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Skiing and Kvikk Lunsj: How Norwegians celebrate Easter

Isabel Müller Eidhamar
Isabel Müller Eidhamar - [email protected]
Skiing and Kvikk Lunsj: How Norwegians celebrate Easter
Photo: Zen Whisk/ Flickr

Yellow daffodils, longer days and sunshine. With the arrival of spring comes Easter, a holiday that has a distinctly more wintery feel in Norway compared to the rest of Europe. But how exactly do Norwegians celebrate Easter ? 


The great mountain migration

School is out, everything is packed, the skis are tied to the roof and families across the country are cramming into their cars to drive up to the mountains.

For most, Easter is a spring celebration characterised by warm walks in bluebell-covered forests, big dinners and egg hunts in the garden where the daffodils have just sprung, but in Norway, the opposite is true.

If you are to celebrate Easter the Norwegian way, be prepared to layer up and head to the mountains and make the most of the spring snow.


Typically, Norwegians either rent or own a cabin or hike from one cabin to another, spending the night in one spot before moving on to the next. Some prefer a warmer Easter, and many who own a cottage on the coast tend to go there during this period to prepare their boats for summer.

Kvikk Lunsj and oranges

Most Norwegians' traditional "must-have" Easter food is the simple culinary experience of a Kvikk-Lunsj chocolate (similar to KitKat) and oranges. 

This is a must-have for most Norwegians when they take their ski-break up in the mountains to enjoy the sun. To emphasise just how important the chocolate bar is to the Norwegian Easter, Norwegians eat between sixteen and seventeen million bars of Kvikk-Lunsj during the Easter Holidays, according to Byas.

Photo by Tone Høines on Unsplash

In Norway oranges tend to be a common holiday treat, just as they are also traditional for Christmas, but their significance to the Easter celebrations is perhaps the greatest. This is because oranges used to only be available to purchase in Norway during the winter, and they are at their ripest and sweetest around Easter.

In Norway, oranges tend to be a common holiday treat, but their significance to the Easter celebrations is perhaps the greatest. This is because oranges used only to be available to purchase in Norway during the winter, and they are at their ripest and sweetest around Easter.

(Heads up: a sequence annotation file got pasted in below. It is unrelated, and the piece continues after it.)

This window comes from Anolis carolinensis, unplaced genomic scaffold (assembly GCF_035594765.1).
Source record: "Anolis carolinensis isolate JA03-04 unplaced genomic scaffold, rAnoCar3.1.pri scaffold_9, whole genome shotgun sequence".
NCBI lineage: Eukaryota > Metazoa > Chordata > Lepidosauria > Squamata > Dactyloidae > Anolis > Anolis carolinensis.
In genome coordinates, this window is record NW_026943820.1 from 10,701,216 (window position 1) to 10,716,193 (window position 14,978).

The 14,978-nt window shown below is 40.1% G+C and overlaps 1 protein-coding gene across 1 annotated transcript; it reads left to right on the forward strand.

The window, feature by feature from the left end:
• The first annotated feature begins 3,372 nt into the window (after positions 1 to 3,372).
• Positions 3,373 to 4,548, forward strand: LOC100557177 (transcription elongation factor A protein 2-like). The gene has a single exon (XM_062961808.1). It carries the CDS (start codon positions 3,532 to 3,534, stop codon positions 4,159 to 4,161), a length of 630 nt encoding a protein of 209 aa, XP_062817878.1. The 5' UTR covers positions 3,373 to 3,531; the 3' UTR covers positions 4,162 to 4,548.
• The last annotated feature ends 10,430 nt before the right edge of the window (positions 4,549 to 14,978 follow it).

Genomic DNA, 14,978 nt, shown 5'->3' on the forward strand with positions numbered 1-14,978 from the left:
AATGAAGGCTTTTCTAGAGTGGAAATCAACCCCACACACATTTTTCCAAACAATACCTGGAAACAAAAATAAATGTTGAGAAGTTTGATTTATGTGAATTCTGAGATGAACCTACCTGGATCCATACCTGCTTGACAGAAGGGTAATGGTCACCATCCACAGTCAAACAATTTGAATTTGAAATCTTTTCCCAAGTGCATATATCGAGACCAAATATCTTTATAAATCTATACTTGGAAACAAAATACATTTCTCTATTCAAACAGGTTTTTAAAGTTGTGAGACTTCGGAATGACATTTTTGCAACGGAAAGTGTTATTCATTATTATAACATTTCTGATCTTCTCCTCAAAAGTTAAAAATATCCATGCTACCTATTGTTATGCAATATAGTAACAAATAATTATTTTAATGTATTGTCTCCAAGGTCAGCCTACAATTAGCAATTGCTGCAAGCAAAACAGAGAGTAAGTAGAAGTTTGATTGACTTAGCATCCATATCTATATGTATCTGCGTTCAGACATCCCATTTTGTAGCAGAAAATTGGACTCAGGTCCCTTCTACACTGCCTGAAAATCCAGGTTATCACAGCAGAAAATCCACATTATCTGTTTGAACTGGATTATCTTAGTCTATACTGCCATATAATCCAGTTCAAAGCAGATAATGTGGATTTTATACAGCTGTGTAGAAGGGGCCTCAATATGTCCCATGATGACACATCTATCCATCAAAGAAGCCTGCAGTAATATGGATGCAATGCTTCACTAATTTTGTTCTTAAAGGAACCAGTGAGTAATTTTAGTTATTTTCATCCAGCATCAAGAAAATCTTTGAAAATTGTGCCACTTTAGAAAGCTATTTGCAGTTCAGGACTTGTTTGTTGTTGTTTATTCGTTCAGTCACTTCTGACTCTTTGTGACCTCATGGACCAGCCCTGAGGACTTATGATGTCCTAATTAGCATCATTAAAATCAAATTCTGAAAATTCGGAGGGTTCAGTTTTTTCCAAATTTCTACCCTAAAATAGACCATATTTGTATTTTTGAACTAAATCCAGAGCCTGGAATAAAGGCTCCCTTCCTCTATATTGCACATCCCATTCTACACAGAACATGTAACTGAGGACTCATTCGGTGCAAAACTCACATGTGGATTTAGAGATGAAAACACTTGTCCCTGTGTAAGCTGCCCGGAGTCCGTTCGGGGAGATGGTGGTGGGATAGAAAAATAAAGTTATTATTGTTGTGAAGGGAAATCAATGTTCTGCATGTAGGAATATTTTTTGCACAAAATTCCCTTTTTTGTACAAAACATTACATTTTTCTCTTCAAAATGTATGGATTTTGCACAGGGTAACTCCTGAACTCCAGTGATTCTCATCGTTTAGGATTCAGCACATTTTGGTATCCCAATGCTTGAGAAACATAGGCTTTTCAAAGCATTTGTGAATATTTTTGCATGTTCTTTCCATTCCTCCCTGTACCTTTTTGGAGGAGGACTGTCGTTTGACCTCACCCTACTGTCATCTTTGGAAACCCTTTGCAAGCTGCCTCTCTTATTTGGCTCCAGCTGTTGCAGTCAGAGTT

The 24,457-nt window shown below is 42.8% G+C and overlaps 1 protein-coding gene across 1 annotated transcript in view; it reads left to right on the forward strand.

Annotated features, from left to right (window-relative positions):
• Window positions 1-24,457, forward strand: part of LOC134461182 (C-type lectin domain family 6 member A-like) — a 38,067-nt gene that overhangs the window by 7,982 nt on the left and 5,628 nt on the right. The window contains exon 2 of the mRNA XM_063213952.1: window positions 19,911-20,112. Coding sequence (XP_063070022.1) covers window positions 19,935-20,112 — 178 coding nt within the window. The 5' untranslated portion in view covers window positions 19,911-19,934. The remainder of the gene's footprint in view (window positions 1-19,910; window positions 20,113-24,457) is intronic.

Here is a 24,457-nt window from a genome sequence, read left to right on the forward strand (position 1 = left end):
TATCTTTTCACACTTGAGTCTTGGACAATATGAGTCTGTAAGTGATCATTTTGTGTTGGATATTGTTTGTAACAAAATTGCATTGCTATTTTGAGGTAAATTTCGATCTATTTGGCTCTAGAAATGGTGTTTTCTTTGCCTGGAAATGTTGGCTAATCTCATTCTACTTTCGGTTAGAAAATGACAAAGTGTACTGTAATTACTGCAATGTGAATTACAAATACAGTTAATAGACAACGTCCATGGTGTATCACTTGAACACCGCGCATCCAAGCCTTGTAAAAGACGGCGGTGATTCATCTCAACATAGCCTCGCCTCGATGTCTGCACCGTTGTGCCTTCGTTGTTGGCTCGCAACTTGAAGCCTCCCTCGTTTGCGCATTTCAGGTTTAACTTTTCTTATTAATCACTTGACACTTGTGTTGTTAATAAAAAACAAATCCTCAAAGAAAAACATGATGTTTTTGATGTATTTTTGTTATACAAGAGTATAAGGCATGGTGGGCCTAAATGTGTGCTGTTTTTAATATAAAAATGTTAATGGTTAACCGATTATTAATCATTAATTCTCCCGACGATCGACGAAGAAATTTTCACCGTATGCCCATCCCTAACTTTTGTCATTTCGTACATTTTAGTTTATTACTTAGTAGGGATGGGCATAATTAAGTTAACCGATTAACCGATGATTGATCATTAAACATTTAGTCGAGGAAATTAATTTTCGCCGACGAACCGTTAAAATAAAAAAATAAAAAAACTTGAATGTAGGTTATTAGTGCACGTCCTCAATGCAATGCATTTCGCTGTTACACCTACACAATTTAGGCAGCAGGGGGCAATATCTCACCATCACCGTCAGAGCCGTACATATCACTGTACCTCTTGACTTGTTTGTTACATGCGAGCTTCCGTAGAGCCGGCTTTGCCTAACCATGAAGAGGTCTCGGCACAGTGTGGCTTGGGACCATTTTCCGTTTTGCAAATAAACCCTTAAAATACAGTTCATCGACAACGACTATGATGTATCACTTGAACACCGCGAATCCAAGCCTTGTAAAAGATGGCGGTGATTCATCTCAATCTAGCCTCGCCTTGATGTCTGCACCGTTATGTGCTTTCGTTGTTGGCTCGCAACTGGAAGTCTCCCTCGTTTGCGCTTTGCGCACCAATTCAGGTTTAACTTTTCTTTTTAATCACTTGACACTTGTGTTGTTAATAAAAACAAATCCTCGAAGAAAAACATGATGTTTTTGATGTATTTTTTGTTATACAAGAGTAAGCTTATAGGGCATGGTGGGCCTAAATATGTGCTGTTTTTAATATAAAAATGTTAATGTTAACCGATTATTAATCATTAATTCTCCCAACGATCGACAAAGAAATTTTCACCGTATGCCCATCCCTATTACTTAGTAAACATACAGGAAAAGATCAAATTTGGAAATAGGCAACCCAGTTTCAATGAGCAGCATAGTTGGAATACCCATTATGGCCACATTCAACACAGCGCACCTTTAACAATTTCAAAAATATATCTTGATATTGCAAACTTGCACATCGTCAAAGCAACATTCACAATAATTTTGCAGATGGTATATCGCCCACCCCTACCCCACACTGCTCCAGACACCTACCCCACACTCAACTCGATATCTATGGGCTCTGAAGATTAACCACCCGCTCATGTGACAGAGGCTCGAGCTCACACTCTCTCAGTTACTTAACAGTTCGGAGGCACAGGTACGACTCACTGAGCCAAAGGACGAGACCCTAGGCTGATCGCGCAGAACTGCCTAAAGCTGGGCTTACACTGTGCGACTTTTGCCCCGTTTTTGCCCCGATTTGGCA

Nordic noir and murder mystery

Perhaps the strangest Norwegian Easter tradition is what's known as "the Easter crime" or "påskekrimmen". For many, a good Easter entails an equally good crime series, novel or TV show. It is especially atmospheric in the cabins, where you can discuss who might be the killer with your family or friends or where you can cosy up with a crime novel in front of the fire, an almost religious tradition for some.

READ ALSO: Why Norwegians are obsessed with crime fiction at Easter

Nordic crime, also known as "Nordic noir", has become increasingly popular, with Norwegian authors such as Jo Nesbø, Karin Fossum, Jørn Lier Horst and Agnes Ravatn hitting the international market. Not to mention the obsession with the Danish-Swedish series The Bridge.  

Easter egg hunt

The Easter bunny is a tale also told to Norwegian children, and the annual Easter egg hunt is a must. However, the Norwegian bunny must be of a different breed, as its eggs are distinctively bigger than those of its American or British cousin. In Norway, it is tradition to fill one giant Easter egg with tasty pick-and-mix, Easter marzipan figures and chocolates. Like in the US or the UK, the children have to look for their Easter egg, usually through fun clues or riddles left behind by the "Easter bunny". The eggs are typically covered in fun Easter illustrations of chickens, bunnies and daffodils. Additionally, many paint and decorate real eggs by blowing out the inside of the egg and painting the shell for decoration. 


Ski and aprês ski

Skiing -- either cross-country, alpine or backcountry skiing -- is a Norwegian Easter mainstay. Whether you like to exercise, climb mountains, ski down, or simply enjoy the fresh snow on the slopes, there is something for most. 

Cross-country, in particular, is an Easter tradition, where many go on day-long ski trips where they stop on their way to barbecue hot dogs, drink hot chocolate and make their own ski jumps. 

It is also customary to make a couch out of snow and sit on that around a bonfire while working on a tan, though remember to bring something warm to sit on. This is followed by aprês ski with a cold beer, Aperol Spritz or glass of wine in a bar or at home. It's usually around Easter that Norwegians have their first "utepils".

Cabins, Easter quizzes and board games

Norwegian Easter is built upon the idea of hygge, defined as "a feeling of cosiness, contentment, and well-being found through cherishing the little things". So lit candles, a warm fireplace, chocolate, blankets to warm you in the snow or fun board games are standard. 

The traditional "Easter quiz" also plays into this, where you either do quizzes with the family at home or send your guesses to national broadcaster NRK's popular Easter quiz shown on TV. It is also customary to play board games during Easter, and the dice-game Yatzi is particularly popular. 



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